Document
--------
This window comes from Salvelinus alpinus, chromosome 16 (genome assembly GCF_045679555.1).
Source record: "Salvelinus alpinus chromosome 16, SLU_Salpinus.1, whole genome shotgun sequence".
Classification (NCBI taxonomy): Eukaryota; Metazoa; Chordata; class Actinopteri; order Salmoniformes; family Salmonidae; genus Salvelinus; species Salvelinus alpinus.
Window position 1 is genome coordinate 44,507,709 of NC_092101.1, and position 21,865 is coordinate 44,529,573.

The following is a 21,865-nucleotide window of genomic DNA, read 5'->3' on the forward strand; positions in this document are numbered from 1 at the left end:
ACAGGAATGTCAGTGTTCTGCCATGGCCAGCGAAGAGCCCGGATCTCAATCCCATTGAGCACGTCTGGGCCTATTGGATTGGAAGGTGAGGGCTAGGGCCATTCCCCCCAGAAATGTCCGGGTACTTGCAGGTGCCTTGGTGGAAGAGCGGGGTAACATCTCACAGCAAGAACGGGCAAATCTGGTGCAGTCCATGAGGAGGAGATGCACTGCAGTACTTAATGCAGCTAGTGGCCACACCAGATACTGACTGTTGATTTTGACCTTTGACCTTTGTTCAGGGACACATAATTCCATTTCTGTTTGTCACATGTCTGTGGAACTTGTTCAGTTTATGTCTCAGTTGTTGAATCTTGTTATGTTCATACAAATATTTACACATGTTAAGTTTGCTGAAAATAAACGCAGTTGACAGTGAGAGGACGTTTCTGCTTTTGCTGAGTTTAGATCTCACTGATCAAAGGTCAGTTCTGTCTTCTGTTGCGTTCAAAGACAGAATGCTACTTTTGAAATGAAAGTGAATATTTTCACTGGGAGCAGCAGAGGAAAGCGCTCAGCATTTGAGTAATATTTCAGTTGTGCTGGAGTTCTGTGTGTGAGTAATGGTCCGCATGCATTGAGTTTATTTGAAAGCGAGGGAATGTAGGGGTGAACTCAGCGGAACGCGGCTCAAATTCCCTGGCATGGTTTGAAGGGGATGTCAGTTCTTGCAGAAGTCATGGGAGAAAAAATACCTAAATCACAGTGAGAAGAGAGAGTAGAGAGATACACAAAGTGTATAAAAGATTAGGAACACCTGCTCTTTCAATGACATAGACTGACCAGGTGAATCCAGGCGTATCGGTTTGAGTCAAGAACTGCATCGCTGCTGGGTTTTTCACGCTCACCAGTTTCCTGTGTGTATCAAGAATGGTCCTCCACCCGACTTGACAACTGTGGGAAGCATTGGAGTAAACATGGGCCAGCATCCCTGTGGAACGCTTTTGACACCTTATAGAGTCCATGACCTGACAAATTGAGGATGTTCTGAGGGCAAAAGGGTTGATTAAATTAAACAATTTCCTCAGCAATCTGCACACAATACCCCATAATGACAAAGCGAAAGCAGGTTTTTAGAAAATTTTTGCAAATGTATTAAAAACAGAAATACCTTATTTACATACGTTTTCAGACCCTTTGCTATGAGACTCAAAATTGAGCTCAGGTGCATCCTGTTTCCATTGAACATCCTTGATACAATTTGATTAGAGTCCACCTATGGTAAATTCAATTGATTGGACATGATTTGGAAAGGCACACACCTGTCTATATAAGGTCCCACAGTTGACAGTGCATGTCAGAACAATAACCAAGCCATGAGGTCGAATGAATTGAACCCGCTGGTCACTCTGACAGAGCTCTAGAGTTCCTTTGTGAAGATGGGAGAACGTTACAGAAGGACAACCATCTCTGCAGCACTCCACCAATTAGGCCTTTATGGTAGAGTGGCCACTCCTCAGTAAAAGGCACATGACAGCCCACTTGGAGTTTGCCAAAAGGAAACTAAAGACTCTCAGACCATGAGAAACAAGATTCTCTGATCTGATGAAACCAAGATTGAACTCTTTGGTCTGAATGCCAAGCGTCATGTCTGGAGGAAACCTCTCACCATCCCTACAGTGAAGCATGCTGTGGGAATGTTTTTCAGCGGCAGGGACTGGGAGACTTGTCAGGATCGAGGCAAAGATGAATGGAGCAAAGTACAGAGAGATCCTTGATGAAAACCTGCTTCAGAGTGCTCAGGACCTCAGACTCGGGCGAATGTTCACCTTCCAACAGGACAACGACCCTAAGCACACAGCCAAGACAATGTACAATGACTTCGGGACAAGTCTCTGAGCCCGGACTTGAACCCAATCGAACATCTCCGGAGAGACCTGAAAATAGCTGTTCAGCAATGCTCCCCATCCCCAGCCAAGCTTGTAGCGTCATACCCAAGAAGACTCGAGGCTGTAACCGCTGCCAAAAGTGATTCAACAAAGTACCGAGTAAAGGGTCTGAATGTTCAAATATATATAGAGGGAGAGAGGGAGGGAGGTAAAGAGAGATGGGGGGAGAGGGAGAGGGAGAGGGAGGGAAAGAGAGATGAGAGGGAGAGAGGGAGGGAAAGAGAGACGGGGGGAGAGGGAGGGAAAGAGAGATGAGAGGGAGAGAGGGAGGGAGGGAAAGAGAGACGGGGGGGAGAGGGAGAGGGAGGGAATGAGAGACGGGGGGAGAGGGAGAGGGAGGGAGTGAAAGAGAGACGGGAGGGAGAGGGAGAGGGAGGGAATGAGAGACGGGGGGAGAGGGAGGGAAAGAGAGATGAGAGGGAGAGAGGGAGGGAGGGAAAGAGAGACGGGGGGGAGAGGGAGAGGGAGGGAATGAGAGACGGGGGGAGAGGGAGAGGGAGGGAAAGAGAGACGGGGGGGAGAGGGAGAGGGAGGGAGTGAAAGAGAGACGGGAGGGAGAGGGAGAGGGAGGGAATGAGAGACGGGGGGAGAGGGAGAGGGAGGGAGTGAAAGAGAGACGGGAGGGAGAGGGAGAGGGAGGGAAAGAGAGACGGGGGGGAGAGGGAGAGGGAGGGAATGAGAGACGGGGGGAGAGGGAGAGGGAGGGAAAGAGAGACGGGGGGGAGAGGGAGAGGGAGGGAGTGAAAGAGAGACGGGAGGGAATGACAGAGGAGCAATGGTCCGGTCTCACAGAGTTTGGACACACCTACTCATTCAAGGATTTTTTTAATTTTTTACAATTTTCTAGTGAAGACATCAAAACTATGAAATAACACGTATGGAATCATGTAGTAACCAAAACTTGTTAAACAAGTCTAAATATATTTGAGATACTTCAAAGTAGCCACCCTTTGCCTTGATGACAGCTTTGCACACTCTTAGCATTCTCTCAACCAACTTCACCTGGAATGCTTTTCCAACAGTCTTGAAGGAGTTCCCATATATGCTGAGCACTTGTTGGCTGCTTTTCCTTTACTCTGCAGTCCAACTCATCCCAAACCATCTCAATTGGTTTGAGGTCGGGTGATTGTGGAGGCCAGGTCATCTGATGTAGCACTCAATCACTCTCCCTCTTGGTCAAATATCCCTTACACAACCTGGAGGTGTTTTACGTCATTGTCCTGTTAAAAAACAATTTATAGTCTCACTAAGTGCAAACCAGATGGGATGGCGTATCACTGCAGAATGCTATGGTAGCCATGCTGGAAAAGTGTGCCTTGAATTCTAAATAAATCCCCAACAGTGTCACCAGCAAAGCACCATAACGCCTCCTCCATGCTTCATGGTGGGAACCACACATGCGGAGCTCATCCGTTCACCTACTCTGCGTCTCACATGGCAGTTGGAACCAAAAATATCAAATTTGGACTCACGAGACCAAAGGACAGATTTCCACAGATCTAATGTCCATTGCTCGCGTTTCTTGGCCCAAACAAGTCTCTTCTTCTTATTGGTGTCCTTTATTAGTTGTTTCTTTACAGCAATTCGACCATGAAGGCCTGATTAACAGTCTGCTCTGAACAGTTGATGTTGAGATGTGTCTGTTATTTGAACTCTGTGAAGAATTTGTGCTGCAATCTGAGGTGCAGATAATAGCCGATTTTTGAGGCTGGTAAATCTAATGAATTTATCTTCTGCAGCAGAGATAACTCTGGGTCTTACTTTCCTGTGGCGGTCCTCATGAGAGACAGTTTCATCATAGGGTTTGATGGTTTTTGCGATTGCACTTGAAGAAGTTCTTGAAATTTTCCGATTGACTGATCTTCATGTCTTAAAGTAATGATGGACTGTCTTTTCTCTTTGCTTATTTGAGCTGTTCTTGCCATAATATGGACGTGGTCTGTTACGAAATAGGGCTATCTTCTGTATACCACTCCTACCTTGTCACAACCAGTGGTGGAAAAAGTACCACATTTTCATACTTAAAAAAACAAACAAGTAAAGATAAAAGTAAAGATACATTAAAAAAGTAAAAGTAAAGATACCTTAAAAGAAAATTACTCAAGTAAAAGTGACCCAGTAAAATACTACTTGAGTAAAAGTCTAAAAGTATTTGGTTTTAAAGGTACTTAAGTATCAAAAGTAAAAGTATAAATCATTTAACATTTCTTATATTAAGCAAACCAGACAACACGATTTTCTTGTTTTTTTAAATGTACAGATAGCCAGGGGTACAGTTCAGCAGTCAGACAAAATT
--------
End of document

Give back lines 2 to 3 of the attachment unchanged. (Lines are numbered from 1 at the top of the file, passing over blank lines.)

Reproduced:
Source record: "Salvelinus alpinus chromosome 16, SLU_Salpinus.1, whole genome shotgun sequence".
Classification (NCBI taxonomy): Eukaryota; Metazoa; Chordata; class Actinopteri; order Salmoniformes; family Salmonidae; genus Salvelinus; species Salvelinus alpinus.